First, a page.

Tanzania: Refugees risk violence due to food ration cuts, UN agencies say

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NAIROBI, 21 July (IRIN) - A shortfall in food aid to refugees in western Tanzania may be responsible for an increase in domestic violence and sexual exploitation outside the camps, according to a joint statement by two UN agencies.

"Hunger will drive people to do almost anything," said Patrick Buckley, the country director of the World Food Programme (WFP) which issued the statement on Tuesday along with the UN refugee agency, UNCHR.

He said after nearly one year of ration reductions, there had been a significant rise in gender-based violence in the camps that can be linked to food shortages.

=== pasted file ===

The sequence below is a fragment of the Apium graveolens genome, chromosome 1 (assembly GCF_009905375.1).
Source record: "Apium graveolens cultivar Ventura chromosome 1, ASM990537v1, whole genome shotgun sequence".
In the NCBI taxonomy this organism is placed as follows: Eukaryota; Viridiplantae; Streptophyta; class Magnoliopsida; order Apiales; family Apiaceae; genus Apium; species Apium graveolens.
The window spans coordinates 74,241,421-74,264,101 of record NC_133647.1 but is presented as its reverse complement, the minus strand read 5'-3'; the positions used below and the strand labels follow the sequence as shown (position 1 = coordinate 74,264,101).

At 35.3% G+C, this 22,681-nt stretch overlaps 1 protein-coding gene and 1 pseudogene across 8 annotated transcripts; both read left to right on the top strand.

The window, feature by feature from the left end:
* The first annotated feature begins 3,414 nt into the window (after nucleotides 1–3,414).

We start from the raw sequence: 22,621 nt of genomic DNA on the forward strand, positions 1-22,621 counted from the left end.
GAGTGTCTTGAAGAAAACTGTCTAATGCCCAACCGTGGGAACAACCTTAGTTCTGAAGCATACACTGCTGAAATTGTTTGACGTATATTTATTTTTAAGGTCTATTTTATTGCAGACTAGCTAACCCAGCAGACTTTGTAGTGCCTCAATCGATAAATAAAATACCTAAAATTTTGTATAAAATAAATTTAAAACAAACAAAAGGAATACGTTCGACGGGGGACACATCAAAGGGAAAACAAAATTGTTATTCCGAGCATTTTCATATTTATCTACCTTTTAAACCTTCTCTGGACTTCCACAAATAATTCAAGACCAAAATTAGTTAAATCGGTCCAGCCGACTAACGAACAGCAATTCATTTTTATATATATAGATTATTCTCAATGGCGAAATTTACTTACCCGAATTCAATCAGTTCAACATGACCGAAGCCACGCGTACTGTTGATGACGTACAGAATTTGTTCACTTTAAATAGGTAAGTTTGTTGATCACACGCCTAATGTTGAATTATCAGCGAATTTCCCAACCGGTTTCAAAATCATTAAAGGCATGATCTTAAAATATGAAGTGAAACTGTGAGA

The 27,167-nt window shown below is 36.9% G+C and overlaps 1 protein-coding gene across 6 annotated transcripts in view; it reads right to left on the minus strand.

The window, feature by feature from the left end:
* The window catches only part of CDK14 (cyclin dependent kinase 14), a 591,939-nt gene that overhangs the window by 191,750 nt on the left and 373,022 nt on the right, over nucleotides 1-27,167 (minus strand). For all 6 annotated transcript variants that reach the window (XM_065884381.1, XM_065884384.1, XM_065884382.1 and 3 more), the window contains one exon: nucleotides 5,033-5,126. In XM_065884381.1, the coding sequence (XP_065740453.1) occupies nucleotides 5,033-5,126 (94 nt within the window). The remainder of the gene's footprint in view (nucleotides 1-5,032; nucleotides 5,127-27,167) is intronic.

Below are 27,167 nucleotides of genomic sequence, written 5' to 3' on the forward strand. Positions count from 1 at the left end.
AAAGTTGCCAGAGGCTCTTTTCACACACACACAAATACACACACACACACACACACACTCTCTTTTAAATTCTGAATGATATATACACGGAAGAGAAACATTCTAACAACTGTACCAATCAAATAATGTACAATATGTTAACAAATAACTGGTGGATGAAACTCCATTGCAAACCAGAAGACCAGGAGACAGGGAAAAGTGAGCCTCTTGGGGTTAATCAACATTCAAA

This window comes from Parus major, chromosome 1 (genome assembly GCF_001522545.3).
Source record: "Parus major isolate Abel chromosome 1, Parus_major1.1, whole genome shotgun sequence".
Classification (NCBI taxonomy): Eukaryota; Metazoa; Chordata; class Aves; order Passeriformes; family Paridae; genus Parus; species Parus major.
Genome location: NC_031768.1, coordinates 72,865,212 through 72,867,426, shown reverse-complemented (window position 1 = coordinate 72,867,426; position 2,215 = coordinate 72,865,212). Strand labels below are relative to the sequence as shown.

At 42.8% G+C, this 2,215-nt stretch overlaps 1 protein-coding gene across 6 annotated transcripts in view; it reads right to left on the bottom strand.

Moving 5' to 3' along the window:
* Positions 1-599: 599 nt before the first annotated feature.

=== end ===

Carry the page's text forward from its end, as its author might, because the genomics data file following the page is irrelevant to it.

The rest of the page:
Since September 2004 poor funding has forced WFP to cut food rations to about 400,000 refugees from Burundi and the Democratic Republic of Congo who are living in 12 camps in western Tanzania.

UNHCR's representative in Tanzania, Chrysantus Ache, said the agency conducted a survey in 2005 which found that the leading cause of domestic violence was arguments over food: husbands and wives arguing over whom in the family would eat, who would go out of the camp to look for work and risk arrest or worse.

A 2004 nutritional survey of the refugees found that 37 percent of children under five years were chronically malnourished and 23 percent were underweight. A follow-up survey is planned for August.

"In July and August, the refugees will receive just 65 percent of the necessary 2,100 daily kilocalories for healthy survival," said the statement. "Without additional contributions, by October the percentage drops to 55 percent."

The agencies requested an additional US $5 million for approximately 11,000 tonnes food.


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